How is it possible to improve the quality of life in the capital, reducing pollution, congestion, the number of people killed and seriously injured in road crashes, and make London a better place for its residents, workers and visitors? There’s a campaign run by Rosalind Redhead at banprivatecarsinlondon.com, or if you prefer to take the streets, there is a 'National funeral for the unknown victim of traffic violence,' a symbolic funeral march from Bedford Square to Marble Arch, on Saturday 15th November from 12:00 - 15:00.
Thursday, 13 November 2014
”To travel with someone in their car, to be given a lift, is to be at the mercy of their ego; it is to be inside their ego. But to walk with someone, to converse with them while walking, is like breaking bread together.”
King for the Day, Ben Okri, on why walking is empowering…and much more.
Wednesday, 12 November 2014
A few further thoughts on the Big Debate about whether cars should be banned from Brighton city centre.
A car “ban” is rarely total
“Banning cars” normally means that the city centre is accessible by automobile only to residents, taxis, police, service vehicles, and delivery vehicles.
Many great cities have implemented a ban
Cities that have banned access, as described above, include: Turin, Vienna, Salzburg, Ghent, Dubrovnik, Copenhagen, Munich, Stuttgart, Zurich, Lausanne, Geneva, Basel, Quebec City, New York Broadway in Times Square and Herald Square, Adelaide.
Photo shows one entrance to the Limited Traffic Area (ZTL) in Turin – home of the Italian car industry (bikes are allowed).
Active Travellers spend more
The data increasingly shows that pedestrians and cyclists out-spend car borne shoppers. The most recent collected source is independent research commissioned by Living Streets, published here.
Key findings from that research:
- Making places better for walking can boost footfall and trading by up to 40%
- Good urban design can raise retail rents by up to 20%
- International and UK studies have shown that pedestrians spend more than people arriving by car. Comparisons of spending by transport mode in Canada and New Zealand revealed that pedestrians spent up to six-times more than people arriving by car. In London town centres in 2011, walkers spent £147 more per month than those travelling by car
- Retailers often overate the importance of the car – a study in Graz, Austria, subsequently repeated in Bristol found that retailers overestimated the number of customers arriving by car by almost 100%
- Landowners and retailers are willing to pay to improve the streetscape in order to attract tenants and customers.
Active travel reduces harms and economic costs
Other economic consequences of increasing walking and cycling include:
- reducing the impact of poor health from inactivity
- cutting the number of casualties through measures such as 20mph defaults and similar measures
- distributional effects from helping people to save money by choosing the cheapest ways to get about: foot and bike.
An interesting item from The Economist last year cites figures from TfL indicating that pedestrians spend an average of £373 ($571) a month, compared with £226 for drivers.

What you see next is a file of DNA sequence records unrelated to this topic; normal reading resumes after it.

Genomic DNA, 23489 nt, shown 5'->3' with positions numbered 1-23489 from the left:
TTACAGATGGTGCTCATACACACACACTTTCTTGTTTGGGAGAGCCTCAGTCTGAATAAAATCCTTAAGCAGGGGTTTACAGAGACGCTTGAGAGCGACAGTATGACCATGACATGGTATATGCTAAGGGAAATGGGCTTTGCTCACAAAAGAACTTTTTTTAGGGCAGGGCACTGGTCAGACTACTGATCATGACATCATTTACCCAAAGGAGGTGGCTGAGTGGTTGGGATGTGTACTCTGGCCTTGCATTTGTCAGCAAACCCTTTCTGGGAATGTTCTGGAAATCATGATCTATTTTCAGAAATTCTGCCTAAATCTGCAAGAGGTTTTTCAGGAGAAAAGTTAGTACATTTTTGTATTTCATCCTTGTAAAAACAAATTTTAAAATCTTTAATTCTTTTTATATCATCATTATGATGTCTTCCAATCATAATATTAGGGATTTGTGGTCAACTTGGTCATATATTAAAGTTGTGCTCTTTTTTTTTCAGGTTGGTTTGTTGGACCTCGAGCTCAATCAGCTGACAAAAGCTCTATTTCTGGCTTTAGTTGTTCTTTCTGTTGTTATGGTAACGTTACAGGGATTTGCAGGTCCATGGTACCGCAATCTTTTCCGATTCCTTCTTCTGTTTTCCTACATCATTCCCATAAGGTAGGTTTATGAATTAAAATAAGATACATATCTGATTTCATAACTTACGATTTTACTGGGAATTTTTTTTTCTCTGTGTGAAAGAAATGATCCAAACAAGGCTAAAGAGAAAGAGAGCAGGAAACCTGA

The Economist article concludes, "Ailing high streets and town centres need to win back walkers. Learning from London's incentives would be a start" and goes on to cite the 2004 plan to make London a “walkable” city.
For ‘London’, read ‘Brighton.’
Wednesday, 29 October 2014
To ban or not ban cars in the city centre – The Big Debate from Brighton and Hove Chamber of Commerce
Last week, the Brighton and Hove Chamber of Commerce hosted a Big Debate on the subject, 'Business would be better in Brighton if we took cars out of the city centre.' The debate attracted a large audience to the Main Hall at City College Brighton and Hove, where speakers from the panel and from the floor covered a wide range of issues surrounding transport in the city and the effect on businesses.
Chaired by journalist and media coach Steve Bustin, the debate kicked off with four ‘points of view,’ contributed by Anthony Probert of BioRegional; Anne Martin, general manager of Brighton Pier; Martin Williams of Mayo Wynne Baxter; and Chris Todd of Brighton and Hove Friends of the Earth. I was invited along to give a Living Streets perspective.
What was interesting was that, after the debate, the vote was finely balanced between the ‘ban cars’ vs the ‘don’t ban cars’ factions. The evidence that more cars don’t equal more prosperity seems to be having an effect. Equally fascinating was the result of the final vote on the question “Do you think it’s essential to own a car in Brighton and Hove?” Not a single person said yes.
Comprehensive coverage of the debate in the Argus, here.
Monday, 27 October 2014
Over 70% of today’s parents walked to school. Now, fewer than 50% of children walk to school. The Department for Transport has announced it’s cycling delivery plan, which includes a new target for 55% of primary school children to be walking to school by 2025, and is now out to consultation. Although this target was in a policy document about cycling, it’s the first time government has considered a target for walking.
As Living Streets says, it’s essential that the target stays in there after the consultation, and then there will be a need to secure adequate funding to make the target achievable. This video from Living Streets shares some favourite memories of walking to school – the campaign will help today's children enjoy their walk to school and make some memories of their own.